Task Environment

The task environment includes those sectors that have a direct working relationship with the organization among them customers competitors supplies, and the labor.


People and organizations in the environment who acquire goods or services from the organization

Those people of an organization in the environment who acquire goods or services from the organization are customers. As recipients of the organization’s output customers are important because they determine the organization’s success. Patients are the customers of hospitals, students, the customers of school and travelers, the customers of airlines. Toy companies have to stay in close touch with the whims of young customers and their parents. Mattel is hoping that by snapping up rights to make toys tied to Yu-Gi-Oh! A popular Japanese monster themed show and Sponge Bob Square Pants it can create products that will fly off shelves rather than sit in warehouses. Mattel is also bringing out a toy that can pick up digital signals from the new Warner Bros. Batman cartoon shows running on cable networks meaning a toy Bat mobile will soon be seen across the floor at the exact moment the cartoon car shows up on the television screen.

A big concern for managers today is that the Internet has given increased power to customers and enabled them to directly impact the organization : For example gripe sites , where customers and sales associates cyber vent about the nation’s largest retailer, where Unite Airline employees and disgruntled fliers rail against the air carrier, can quickly damage a company’s reputation and sales. In this new information environment says CEO e-commerce consultancy Agency.com you’ve got to assume everyone knows everything.


Other organizations in the same industry or type of business that provide goods or services to the same set of customers are referred to as competitors. Each industry is characterized by specific competitive issues. The recording industry differs from the steel industry and the pharmaceuticals.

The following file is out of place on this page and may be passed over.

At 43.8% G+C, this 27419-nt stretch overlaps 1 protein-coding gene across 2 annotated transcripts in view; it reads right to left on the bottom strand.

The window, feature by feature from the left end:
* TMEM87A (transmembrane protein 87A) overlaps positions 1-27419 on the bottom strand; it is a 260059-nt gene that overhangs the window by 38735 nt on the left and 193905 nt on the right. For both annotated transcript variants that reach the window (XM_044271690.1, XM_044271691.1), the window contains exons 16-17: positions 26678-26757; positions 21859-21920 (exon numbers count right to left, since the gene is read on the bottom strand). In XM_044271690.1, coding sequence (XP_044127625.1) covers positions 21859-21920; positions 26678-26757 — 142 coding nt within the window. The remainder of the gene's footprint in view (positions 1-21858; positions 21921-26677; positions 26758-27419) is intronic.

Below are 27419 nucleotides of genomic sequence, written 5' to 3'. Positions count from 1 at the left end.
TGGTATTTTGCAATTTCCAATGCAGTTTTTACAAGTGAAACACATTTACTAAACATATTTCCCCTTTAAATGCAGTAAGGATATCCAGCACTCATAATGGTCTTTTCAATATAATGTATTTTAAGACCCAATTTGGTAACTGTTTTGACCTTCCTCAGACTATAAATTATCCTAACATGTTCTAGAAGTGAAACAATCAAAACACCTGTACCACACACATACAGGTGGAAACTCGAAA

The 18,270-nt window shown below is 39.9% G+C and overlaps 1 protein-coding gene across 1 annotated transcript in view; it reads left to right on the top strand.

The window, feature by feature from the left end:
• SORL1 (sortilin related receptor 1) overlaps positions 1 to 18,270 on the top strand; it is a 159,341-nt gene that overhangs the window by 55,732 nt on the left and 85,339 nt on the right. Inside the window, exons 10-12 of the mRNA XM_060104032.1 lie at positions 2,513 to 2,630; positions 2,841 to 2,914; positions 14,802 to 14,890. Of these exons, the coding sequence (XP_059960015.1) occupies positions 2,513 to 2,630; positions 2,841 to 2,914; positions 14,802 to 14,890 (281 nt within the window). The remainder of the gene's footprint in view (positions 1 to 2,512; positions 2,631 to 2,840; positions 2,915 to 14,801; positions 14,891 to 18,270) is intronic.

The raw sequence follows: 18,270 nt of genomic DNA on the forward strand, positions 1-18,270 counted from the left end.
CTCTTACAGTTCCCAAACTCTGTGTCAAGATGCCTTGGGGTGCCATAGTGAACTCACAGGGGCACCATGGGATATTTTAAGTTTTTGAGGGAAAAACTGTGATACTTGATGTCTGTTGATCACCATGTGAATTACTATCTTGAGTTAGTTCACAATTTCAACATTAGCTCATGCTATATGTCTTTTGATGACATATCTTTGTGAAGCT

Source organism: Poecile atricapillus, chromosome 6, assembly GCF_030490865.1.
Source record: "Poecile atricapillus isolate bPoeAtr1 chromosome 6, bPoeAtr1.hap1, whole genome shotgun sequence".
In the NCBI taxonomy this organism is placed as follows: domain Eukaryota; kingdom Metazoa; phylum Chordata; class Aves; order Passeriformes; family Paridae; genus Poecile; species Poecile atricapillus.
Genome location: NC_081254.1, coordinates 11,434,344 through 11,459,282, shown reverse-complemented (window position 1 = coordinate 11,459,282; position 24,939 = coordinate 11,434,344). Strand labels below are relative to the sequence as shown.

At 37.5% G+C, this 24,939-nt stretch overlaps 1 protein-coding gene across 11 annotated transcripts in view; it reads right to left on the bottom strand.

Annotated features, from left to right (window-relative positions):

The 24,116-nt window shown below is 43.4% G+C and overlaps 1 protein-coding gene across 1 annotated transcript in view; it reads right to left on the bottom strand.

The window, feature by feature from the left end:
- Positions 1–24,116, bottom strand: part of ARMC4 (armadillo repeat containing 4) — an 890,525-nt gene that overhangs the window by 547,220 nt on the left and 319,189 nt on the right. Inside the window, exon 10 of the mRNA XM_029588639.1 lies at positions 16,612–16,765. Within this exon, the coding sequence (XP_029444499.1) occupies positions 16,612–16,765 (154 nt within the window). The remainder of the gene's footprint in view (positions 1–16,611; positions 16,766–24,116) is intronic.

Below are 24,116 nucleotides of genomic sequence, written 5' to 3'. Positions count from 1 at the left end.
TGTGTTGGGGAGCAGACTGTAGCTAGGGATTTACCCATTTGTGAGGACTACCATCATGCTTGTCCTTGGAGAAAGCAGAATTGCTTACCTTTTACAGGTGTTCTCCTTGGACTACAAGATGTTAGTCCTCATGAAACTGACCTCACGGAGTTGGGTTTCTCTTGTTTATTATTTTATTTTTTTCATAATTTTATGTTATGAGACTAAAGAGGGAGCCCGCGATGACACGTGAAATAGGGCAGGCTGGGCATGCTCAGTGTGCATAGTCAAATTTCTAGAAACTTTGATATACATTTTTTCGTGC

Competitive wars are being waged world wide in all industries. Coke and Pepsi continue to battle it out for the soft drink market. UPS and FedEx are fighting the overnight delivery wars. Home depot and Lowe’s are brawling in the retail home improvement market, trying to out do one another in terms of price, service and selection. This chapter’s Unlocking Creative Solutions. Through Technology box describes how retailer Target has achieved a competitive edge with strategic use of the Internet. In the travel and tourism industry, Internet companies like Expedia.com and Hotels.com have hurt the big hotel chains. These chains are fighting back by undercutting the broker’s prices on the hotel’s own Web sites, In addition, five of the largest chains have banded together to create Travelwebcom, which is aimed directly at the online brokers.


People and organizations who provide the raw materials the organizations uses to produce its output.

The raw materials the organizations uses to produce its output are provided by suppliers. A steel mill requires iron ore, machines and financial resources. A small, private university may utilize hundreds of suppliers for paper, pencils, Cafeteria food, computers, trucks, fuel, electricity and textbooks. Companies from toolmakers to construction firms and auto manufacturers were hurt recently by an unanticipated jump on the price of steel. Just as they were starting to see an upturn in their business, the cost of raw materials from suppliers jumped 30 per cent in a two month period. Many companies are using fewer suppliers and trying to build good relationship with them so that they will receive high quality parts at lower prices. The relationship between manufacturers and suppliers has traditionally been an adversarial one, but many companies are finding that cooperation is the key to saving money, a maintaining quality and speeding products to market.